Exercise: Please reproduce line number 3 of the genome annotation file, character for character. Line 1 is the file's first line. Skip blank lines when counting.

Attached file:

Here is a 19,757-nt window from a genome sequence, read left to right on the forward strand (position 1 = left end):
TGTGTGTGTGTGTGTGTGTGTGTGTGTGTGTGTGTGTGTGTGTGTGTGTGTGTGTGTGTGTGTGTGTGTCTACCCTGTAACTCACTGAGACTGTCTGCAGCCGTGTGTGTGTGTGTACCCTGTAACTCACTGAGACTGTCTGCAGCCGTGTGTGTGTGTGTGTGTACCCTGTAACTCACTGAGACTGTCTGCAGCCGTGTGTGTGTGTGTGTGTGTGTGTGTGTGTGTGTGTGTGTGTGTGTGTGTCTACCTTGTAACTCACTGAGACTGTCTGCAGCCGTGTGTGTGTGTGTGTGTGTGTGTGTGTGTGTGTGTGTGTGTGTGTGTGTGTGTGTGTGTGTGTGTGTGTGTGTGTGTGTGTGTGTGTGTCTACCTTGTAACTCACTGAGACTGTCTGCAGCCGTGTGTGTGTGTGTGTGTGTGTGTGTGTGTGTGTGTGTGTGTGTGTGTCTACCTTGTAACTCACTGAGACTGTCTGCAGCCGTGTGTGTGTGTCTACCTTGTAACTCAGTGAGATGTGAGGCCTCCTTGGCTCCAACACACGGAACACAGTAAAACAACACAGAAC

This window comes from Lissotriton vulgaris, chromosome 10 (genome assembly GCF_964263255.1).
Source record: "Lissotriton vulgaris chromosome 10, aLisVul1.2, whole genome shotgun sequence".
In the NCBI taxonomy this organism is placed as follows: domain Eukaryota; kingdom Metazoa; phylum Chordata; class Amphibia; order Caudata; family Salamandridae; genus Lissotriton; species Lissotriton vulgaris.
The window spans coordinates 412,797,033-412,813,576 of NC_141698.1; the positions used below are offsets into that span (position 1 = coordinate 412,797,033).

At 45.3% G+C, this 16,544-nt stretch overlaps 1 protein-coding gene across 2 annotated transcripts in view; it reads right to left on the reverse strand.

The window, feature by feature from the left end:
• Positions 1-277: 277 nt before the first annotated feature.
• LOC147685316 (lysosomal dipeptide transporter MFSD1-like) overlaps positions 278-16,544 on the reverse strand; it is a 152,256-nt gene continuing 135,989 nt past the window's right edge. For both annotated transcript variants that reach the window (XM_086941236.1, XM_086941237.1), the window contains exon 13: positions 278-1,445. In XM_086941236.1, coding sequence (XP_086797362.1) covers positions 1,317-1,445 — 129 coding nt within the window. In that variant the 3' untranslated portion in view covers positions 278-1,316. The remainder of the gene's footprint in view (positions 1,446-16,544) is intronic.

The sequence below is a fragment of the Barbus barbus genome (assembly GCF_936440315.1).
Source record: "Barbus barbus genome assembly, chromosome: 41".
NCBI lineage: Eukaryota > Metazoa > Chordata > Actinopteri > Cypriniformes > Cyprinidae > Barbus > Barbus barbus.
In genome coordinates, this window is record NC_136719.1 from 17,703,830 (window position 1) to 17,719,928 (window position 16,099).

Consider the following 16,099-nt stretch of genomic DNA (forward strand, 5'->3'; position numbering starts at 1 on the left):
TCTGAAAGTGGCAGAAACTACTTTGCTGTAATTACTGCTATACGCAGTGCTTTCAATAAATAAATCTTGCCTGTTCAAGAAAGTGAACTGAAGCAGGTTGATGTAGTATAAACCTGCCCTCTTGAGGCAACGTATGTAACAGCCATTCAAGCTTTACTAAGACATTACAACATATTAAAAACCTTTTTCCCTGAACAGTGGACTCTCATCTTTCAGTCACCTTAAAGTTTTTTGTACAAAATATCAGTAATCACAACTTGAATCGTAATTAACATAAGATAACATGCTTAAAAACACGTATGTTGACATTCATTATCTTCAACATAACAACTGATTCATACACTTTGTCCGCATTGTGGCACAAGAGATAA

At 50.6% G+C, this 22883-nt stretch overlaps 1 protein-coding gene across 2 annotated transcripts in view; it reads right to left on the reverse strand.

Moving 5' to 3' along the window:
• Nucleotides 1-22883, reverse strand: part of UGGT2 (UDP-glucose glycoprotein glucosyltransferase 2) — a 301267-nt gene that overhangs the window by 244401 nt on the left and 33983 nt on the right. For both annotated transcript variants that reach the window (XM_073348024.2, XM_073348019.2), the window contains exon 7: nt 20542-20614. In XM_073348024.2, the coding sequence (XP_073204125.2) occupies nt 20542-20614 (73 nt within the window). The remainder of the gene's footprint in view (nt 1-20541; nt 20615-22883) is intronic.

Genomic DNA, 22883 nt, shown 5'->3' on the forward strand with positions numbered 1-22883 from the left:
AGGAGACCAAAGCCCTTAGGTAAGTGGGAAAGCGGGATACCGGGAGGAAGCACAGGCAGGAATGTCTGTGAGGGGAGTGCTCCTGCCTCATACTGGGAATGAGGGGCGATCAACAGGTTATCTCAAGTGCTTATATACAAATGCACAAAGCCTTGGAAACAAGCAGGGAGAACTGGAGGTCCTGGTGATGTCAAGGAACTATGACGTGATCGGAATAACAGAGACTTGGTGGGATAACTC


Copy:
This window comes from Lissotriton vulgaris, chromosome 10 (genome assembly GCF_964263255.1).